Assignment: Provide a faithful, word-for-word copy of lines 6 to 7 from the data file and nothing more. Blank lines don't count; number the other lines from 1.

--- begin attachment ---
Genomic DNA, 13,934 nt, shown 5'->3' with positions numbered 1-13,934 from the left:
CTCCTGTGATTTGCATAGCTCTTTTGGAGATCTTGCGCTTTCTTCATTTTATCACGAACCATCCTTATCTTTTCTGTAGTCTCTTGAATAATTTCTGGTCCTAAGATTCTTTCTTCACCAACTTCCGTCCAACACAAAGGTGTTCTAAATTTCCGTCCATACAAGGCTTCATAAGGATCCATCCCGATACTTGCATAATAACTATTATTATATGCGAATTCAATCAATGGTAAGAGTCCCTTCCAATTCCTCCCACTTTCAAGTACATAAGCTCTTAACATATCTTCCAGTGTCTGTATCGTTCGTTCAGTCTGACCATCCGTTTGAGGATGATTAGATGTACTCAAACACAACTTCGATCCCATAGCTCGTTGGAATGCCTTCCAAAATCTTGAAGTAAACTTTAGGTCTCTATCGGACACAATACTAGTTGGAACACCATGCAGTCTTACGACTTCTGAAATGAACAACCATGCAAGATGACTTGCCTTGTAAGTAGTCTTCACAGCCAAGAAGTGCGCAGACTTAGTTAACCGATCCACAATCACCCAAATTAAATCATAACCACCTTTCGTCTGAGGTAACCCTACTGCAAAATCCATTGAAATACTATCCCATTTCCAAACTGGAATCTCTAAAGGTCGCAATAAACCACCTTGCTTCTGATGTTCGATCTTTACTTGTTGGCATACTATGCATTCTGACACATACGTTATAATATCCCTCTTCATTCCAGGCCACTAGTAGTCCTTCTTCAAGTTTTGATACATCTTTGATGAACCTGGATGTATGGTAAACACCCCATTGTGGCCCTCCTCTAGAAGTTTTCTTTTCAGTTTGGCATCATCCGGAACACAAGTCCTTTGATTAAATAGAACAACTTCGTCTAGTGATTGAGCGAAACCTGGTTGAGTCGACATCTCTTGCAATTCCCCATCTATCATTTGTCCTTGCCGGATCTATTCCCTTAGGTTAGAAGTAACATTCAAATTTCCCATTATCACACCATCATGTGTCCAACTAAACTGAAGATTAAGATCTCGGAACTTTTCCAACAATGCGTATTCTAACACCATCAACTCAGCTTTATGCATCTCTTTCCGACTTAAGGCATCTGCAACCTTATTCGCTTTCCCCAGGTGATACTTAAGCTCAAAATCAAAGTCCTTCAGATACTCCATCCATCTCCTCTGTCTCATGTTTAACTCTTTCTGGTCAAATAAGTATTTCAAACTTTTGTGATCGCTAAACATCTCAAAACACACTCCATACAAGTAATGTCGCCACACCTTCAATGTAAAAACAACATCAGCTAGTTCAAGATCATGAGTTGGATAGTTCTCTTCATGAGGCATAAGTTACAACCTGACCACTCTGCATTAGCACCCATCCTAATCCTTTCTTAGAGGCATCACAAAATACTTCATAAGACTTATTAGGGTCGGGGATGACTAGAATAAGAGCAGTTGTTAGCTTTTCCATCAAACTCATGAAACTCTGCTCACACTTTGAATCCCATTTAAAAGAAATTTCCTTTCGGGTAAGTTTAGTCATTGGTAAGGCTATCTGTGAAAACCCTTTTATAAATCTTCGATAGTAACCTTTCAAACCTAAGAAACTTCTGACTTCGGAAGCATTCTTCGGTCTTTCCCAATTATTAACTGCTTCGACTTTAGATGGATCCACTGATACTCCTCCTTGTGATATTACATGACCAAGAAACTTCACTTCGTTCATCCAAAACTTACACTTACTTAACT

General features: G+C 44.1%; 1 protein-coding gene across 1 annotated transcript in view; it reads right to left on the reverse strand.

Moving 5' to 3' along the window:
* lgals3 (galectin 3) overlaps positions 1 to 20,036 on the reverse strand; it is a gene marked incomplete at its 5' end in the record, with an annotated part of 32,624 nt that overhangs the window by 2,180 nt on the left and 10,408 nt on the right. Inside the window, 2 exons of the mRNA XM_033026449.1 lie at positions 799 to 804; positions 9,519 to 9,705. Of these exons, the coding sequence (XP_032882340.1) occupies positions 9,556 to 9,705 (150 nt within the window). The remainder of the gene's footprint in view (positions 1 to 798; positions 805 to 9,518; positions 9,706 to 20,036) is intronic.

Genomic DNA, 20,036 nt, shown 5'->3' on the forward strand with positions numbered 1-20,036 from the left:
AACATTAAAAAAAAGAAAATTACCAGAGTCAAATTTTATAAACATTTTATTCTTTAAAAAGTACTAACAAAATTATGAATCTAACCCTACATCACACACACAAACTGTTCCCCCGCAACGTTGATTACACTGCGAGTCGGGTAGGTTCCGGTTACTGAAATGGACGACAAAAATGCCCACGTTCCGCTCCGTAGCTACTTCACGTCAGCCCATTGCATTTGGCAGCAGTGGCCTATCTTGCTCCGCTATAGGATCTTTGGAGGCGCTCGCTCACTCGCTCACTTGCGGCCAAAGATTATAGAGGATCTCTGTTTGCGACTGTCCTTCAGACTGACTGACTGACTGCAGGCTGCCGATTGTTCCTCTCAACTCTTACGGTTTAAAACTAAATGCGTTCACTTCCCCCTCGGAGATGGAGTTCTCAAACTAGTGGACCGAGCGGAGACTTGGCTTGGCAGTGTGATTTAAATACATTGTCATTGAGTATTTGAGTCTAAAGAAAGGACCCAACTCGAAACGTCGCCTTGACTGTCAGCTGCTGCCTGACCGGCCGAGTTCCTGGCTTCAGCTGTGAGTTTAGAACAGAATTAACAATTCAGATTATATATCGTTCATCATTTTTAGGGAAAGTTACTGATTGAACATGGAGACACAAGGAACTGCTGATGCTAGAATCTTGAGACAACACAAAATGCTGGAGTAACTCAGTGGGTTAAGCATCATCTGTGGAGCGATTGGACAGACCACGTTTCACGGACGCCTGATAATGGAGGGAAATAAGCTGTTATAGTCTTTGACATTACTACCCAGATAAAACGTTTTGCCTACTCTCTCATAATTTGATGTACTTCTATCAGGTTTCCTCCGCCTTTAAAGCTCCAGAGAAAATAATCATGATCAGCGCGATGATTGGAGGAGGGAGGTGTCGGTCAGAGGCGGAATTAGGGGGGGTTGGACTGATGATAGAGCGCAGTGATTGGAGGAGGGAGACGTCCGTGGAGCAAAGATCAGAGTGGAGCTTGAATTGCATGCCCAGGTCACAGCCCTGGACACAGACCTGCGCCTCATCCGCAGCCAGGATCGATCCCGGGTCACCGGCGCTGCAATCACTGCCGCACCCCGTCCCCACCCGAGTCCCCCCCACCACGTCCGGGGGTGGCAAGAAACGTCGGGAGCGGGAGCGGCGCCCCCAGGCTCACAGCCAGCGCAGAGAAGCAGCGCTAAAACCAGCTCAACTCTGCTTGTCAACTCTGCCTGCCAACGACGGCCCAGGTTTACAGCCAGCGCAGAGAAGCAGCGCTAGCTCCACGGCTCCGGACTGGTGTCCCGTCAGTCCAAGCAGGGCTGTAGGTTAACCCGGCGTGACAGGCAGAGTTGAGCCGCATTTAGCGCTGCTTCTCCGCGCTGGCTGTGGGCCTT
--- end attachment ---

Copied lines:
Genomic DNA, 20,036 nt, shown 5'->3' on the forward strand with positions numbered 1-20,036 from the left:
AACATTAAAAAAAAGAAAATTACCAGAGTCAAATTTTATAAACATTTTATTCTTTAAAAAGTACTAACAAAATTATGAATCTAACCCTACATCACACACACAAACTGTTCCCCCGCAACGTTGATTACACTGCGAGTCGGGTAGGTTCCGGTTACTGAAATGGACGACAAAAATGCCCACGTTCCGCTCCGTAGCTACTTCACGTCAGCCCATTGCATTTGGCAGCAGTGGCCTATCTTGCTCCGCTATAGGATCTTTGGAGGCGCTCGCTCACTCGCTCACTTGCGGCCAAAGATTATAGAGGATCTCTGTTTGCGACTGTCCTTCAGACTGACTGACTGACTGCAGGCTGCCGATTGTTCCTCTCAACTCTTACGGTTTAAAACTAAATGCGTTCACTTCCCCCTCGGAGATGGAGTTCTCAAACTAGTGGACCGAGCGGAGACTTGGCTTGGCAGTGTGATTTAAATACATTGTCATTGAGTATTTGAGTCTAAAGAAAGGACCCAACTCGAAACGTCGCCTTGACTGTCAGCTGCTGCCTGACCGGCCGAGTTCCTGGCTTCAGCTGTGAGTTTAGAACAGAATTAACAATTCAGATTATATATCGTTCATCATTTTTAGGGAAAGTTACTGATTGAACATGGAGACACAAGGAACTGCTGATGCTAGAATCTTGAGACAACACAAAATGCTGGAGTAACTCAGTGGGTTAAGCATCATCTGTGGAGCGATTGGACAGACCACGTTTCACGGACGCCTGATAATGGAGGGAAATAAGCTGTTATAGTCTTTGACATTACTACCCAGATAAAACGTTTTGCCTACTCTCTCATAATTTGATGTACTTCTATCAGGTTTCCTCCGCCTTTAAAGCTCCAGAGAAAATAATCATGATCAGCGCGATGATTGGAGGAGGGAGGTGTCGGTCAGAGGCGGAATTAGGGGGGGTTGGACTGATGATAGAGCGCAGTGATTGGAGGAGGGAGACGTCCGTGGAGCAAAGATCAGAGTGGAGCTTGAATTGCATGCCCAGGTCACAGCCCTGGACACAGACCTGCGCCTCATCCGCAGCCAGGATCGATCCCGGGTCACCGGCGCTGCAATCACTGCCGCACCCCGTCCCCACCCGAGTCCCCCCCACCACGTCCGGGGGTGGCAAGAAACGTCGGGAGCGGGAGCGGCGCCCCCAGGCTCACAGCCAGCGCAGAGAAGCAGCGCTAAAACCAGCTCAACTCTGCTTGTCAACTCTGCCTGCCAACGACGGCCCAGGTTTACAGCCAGCGCAGAGAAGCAGCGCTAGCTCCACGGCTCCGGACTGGTGTCCCGTCAGTCCAAGCAGGGCTGTAGGTTAACCCGGCGTGACAGGCAGAGTTGAGCCGCATTTAGCGCTGCTTCTCCGCGCTGGCTGTGGGCCTT